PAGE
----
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Carleton, PQ  Lighthouse accessible by car and a short, easy walk.   

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Carleton Lighthouse

Jacque Cartier sailed into Chaleur Bay in July 1534 searching for a direct route to India. On July 9, 1534 he and his crew reached a place in the bay named Tragadigache by the Mi'kmaq meaning “place of herons.”

First Carleton Lighthouse with oil shed
Photograph courtesy Library and Archives Canada
A large lagoon along the shore is protected by two sandy peninsulas, and on Pointe Tragadigache, the tip of the eastern one, stands the quaint Carleton Lighthouse.

The nearby town, originally named Tragadigache by the Acadians, was renamed in 1787 after General Guy Carleton, the governor of Quebec.

Work on a wooden lighthouse and keeper’s dwelling began on the point in 1871 to guide fisherman and ships to the end of the bay. Three mammoth flat-wick lamps set in eighteen-inch reflectors were initially used in the lantern room to produce a red light that could be seen for about twelve miles. Elmire Landry was hired as keeper, and he exhibited the light for the first time on June 1, 1872. Landry originally received an annual salary of $200, but it was raised to $300 in 1873, "as the sum formerly allowed was found to be too small for the service he was required to perform."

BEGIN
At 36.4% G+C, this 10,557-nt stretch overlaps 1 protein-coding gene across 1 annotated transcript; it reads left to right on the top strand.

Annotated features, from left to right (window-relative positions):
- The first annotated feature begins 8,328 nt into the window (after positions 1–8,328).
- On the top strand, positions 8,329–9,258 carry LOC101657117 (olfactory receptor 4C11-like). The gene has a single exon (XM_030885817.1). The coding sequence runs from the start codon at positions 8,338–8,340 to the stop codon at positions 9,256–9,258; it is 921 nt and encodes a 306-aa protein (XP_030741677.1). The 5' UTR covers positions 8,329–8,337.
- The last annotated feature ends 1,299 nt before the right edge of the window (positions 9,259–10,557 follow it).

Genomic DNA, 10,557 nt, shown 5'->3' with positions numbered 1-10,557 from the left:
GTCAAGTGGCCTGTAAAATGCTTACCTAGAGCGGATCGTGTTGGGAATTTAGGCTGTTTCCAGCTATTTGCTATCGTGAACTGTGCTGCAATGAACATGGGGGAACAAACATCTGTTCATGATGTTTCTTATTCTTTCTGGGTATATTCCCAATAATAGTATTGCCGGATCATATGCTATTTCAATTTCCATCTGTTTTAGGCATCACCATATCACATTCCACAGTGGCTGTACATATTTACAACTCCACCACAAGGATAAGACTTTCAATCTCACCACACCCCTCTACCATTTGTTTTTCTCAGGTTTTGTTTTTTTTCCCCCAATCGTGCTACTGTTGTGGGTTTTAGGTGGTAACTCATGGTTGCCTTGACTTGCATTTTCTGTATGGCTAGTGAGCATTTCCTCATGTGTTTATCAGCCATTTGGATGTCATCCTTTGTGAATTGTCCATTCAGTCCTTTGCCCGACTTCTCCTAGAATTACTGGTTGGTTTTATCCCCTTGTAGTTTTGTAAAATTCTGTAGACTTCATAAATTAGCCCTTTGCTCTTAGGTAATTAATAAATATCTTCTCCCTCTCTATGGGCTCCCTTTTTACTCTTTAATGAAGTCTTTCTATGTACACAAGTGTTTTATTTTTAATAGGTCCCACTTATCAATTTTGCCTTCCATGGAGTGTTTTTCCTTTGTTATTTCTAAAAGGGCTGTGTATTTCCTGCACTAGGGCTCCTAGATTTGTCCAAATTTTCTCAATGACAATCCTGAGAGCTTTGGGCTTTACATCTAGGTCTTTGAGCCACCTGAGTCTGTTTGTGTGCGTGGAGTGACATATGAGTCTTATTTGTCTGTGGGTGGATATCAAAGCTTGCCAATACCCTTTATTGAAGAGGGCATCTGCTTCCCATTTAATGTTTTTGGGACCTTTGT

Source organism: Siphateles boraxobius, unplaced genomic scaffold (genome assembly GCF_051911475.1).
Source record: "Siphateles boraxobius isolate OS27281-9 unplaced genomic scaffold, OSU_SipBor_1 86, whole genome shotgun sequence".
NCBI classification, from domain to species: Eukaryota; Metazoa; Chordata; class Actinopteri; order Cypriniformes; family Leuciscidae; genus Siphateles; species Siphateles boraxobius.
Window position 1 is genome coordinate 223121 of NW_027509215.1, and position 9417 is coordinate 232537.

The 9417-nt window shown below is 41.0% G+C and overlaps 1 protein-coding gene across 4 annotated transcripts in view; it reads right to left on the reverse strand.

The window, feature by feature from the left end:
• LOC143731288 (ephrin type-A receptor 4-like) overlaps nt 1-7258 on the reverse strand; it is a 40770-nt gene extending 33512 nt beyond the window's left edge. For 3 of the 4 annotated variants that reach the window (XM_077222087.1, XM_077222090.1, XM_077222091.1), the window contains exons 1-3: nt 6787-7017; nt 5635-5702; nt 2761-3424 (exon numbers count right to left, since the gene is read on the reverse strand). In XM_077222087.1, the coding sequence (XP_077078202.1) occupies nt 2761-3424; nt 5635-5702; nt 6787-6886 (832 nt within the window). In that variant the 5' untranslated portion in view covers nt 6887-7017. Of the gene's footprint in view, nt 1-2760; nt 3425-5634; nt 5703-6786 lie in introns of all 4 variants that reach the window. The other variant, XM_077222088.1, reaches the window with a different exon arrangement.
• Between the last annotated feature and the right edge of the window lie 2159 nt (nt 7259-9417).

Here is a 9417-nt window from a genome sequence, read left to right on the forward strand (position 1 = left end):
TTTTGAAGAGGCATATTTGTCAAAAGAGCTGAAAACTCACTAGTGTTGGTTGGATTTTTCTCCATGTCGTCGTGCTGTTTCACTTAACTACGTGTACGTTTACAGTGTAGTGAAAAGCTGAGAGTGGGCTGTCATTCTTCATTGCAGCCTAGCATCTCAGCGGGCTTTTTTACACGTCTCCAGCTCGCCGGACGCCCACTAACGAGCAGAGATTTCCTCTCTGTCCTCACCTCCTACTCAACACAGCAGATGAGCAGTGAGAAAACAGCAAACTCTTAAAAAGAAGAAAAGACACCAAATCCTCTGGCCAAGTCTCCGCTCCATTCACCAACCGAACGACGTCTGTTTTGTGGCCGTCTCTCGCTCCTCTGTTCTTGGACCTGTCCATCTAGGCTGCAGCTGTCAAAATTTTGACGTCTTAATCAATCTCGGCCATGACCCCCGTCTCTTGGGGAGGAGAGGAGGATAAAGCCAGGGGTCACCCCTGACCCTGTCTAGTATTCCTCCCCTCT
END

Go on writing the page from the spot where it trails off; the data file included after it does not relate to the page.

The lighthouse, which measured twenty-eight feet from its base to the weather vane atop its lantern room and tapered from being twelve feet square to seven feet at the lantern, doubled as the keeper's dwelling. The tower was painted white with a red roof, and a wooden oil sore, painted red, stood nearby. A foghorn was added in 1900.

1911 Carleton Lighthouse with old tower in background
Photograph courtesy Library and Archives Canada
In 1906, a wooden lighthouse was built in Quebec and shipped to Carleton, where it was mounted on the wharf to help lead the fishermen home. This tower, which stood twenty-one feet high, was also square in plan, with sloping sides, and was surmounted by a square, wooden lantern. A fixed red dioptric light of the sixth order was displayed from this lighthouse.

The lighthouse on Pointe Tragadigache was replaced in 1911 by a white square pyramidal wooden tower with red trim built on a cement foundation and topped with a red octagonal lantern. All together it stood thirty-two feet (10 metres) tall. Two windows opened on the south and east sides. A keeper’s dwelling was not constructed, but the tower contained a heated shelter where the keeper could take refuge from the storms. The new tower exhibited a fixed white light, which was changed to a flashing light in 1913. The light became green in 1953 and red in 1956.

In 1957, the lighthouse on the wharf was replaced by a skeletal structure, and when the lighthouse at Pointe Tragadigache burned down in 1970, it too was replaced by a skeletal structure.

The community, missing the wooden lighthouse, built a replica lighthouse at Pointe Tragadigache in 1984. This tower exhibits a red flash every five seconds.

Keepers: Elmire Landry (1872 - 1899), Louis Bujold (1899 - 1931), H. J. E. Martin (1931 - at least 1936).

References

  1. Sentinels in the Stream, Lighthouses of the St. Lawrence River, George Fischer & Claude Bouchard.

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